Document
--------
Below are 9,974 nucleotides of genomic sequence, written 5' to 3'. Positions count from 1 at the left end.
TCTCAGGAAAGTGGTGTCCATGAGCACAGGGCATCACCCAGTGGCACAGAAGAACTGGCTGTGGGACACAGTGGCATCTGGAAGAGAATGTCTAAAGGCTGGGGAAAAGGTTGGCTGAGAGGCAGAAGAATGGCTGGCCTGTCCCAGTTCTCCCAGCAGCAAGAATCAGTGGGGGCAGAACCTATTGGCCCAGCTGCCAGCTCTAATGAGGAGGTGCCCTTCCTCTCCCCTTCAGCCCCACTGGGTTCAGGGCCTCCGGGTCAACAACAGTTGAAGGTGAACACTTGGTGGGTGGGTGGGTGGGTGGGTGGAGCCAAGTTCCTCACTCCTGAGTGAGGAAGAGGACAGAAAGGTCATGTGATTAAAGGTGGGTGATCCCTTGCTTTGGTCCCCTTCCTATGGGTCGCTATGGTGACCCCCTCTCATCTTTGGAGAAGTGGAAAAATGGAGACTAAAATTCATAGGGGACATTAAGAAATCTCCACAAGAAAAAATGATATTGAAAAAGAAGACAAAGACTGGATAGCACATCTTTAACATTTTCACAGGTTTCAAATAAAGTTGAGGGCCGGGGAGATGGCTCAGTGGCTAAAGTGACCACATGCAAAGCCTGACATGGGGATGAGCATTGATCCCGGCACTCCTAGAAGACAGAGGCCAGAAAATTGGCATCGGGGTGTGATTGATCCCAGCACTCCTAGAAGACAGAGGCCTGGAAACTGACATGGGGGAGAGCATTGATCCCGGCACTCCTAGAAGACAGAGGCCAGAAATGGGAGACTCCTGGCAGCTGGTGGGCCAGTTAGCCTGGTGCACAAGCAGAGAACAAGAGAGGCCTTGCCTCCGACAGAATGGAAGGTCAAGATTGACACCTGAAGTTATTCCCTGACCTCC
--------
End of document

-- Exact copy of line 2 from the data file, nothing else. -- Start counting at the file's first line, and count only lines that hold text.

TCTCAGGAAAGTGGTGTCCATGAGCACAGGGCATCACCCAGTGGCACAGAAGAACTGGCTGTGGGACACAGTGGCATCTGGAAGAGAATGTCTAAAGGCTGGGGAAAAGGTTGGCTGAGAGGCAGAAGAATGGCTGGCCTGTCCCAGTTCTCCCAGCAGCAAGAATCAGTGGGGGCAGAACCTATTGGCCCAGCTGCCAGCTCTAATGAGGAGGTGCCCTTCCTCTCCCCTTCAGCCCCACTGGGTTCAGGGCCTCCGGGTCAACAACAGTTGAAGGTGAACACTTGGTGGGTGGGTGGGTGGGTGGGTGGAGCCAAGTTCCTCACTCCTGAGTGAGGAAGAGGACAGAAAGGTCATGTGATTAAAGGTGGGTGATCCCTTGCTTTGGTCCCCTTCCTATGGGTCGCTATGGTGACCCCCTCTCATCTTTGGAGAAGTGGAAAAATGGAGACTAAAATTCATAGGGGACATTAAGAAATCTCCACAAGAAAAAATGATATTGAAAAAGAAGACAAAGACTGGATAGCACATCTTTAACATTTTCACAGGTTTCAAATAAAGTTGAGGGCCGGGGAGATGGCTCAGTGGCTAAAGTGACCACATGCAAAGCCTGACATGGGGATGAGCATTGATCCCGGCACTCCTAGAAGACAGAGGCCAGAAAATTGGCATCGGGGTGTGATTGATCCCAGCACTCCTAGAAGACAGAGGCCTGGAAACTGACATGGGGGAGAGCATTGATCCCGGCACTCCTAGAAGACAGAGGCCAGAAATGGGAGACTCCTGGCAGCTGGTGGGCCAGTTAGCCTGGTGCACAAGCAGAGAACAAGAGAGGCCTTGCCTCCGACAGAATGGAAGGTCAAGATTGACACCTGAAGTTATTCCCTGACCTCC